Many shades of gray

Anita Bernstein assumes the first Sam
Nunn chair in ethics at the law school

First-year law students enrolled in Anita N. Bernstein’s core course on torts law this fall are in for a challenge–many, many challenges, in fact.

Bernstein, new to the law school’s faculty as the first Sam Nunn Professor of Ethics and Profession-alism, is an outspoken New York native and self-described liberal feminist who is just as quick to shoot questions back at her students as she is to provide answers. The first thing she wants students to learn, she says, is that the law has many shades of gray.

“I don’t know if you can teach a twenty-one-year-old to be ethical,” says Bernstein. “But what you can teach is thoughtfulness and reflection. You can teach students to ponder problems and to acquire antennae so they’ll make ethical decisions as lawyers.”

Emory established Bernstein’s chair last year with its share of an $11 million settlement of a lawsuit alleging the DuPont Company withheld evidence during a 1993 Georgia civil case. Seeking to make a statement about the importance of legal ethics, U.S. District Court Judge Hugh Lawson ’63C-’65L of Columbus, Georgia, devised an agreement in which DuPont paid $2.5 million to each of Georgia’s four law schools, plus $1 million to establish an annual symposium among the four schools. Emory also will use its portion of the funds to establish student fellowships and a series of colloquia on the profession of law, both named in honor of former U.S. Senator Sam Nunn ’61C-’62L. The fellowships, granted as either summer stipends or scholarships, “will demonstrate in a concrete way our commitment to training servant leaders, one of the most outstanding of them having been Senator Nunn,” says law school Dean Howard O. Hunter.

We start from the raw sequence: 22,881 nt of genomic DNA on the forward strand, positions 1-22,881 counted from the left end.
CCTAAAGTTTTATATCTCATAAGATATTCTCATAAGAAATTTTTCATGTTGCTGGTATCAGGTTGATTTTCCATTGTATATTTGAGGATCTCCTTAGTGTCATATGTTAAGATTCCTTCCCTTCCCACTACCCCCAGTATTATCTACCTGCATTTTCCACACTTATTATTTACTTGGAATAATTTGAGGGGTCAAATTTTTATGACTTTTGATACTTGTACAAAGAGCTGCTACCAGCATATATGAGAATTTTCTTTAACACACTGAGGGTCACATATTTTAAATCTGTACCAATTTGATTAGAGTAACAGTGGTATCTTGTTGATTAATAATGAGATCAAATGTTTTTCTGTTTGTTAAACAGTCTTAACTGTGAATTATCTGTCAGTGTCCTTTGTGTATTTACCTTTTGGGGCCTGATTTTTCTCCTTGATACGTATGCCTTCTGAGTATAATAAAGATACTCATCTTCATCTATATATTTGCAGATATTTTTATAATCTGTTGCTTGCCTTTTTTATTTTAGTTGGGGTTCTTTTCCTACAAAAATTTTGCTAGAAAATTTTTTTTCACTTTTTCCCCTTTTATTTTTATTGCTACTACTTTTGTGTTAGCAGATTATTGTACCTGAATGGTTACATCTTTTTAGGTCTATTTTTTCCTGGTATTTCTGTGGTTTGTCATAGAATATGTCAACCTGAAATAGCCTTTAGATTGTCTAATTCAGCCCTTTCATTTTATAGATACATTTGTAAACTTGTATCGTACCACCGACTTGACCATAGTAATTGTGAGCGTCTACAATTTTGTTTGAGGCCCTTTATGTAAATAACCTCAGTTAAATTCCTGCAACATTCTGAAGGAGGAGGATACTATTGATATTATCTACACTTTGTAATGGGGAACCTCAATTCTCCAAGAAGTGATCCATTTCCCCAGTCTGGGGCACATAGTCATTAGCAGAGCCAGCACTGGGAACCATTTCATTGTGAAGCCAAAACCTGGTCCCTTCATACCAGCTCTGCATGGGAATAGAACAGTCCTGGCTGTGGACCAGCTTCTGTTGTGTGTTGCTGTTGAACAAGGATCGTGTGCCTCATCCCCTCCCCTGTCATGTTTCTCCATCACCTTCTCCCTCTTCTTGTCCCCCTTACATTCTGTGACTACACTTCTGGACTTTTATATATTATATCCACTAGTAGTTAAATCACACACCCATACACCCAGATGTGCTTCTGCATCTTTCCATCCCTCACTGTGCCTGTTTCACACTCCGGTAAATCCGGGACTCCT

Training Emory’s law students to acquire ethical “antennae,” according to Bernstein, begins with a classroom experience in which students confront perspectives that differ radically from their own. In first-year core courses, for instance, Bernstein challenges students to look at the law from the perspectives of women and minorities. Students in her senior-level elective courses examine these issues even more closely.

Bernstein’s research also reflects her commitment to marginalized perspectives. She is currently at work on a paper examining the ways in which science and technology are “used to exclude women and minority groups from privilege,” and the limited recourse offered by the legal system. She also is studying feminist issues in the writing of torts code.

Bernstein comes to Emory from the Chicago-Kent College of Law, where she had been a faculty member since 1989. Last year, she was a visiting professor on the Emory law faculty. Her other teaching and research specialties include the areas of legal pedagogy and professional responsibility, torts, justice and the legal system, product liability, and sexual harassment.–Sharla A. Stewart

next page >>>



© 2000 Emory University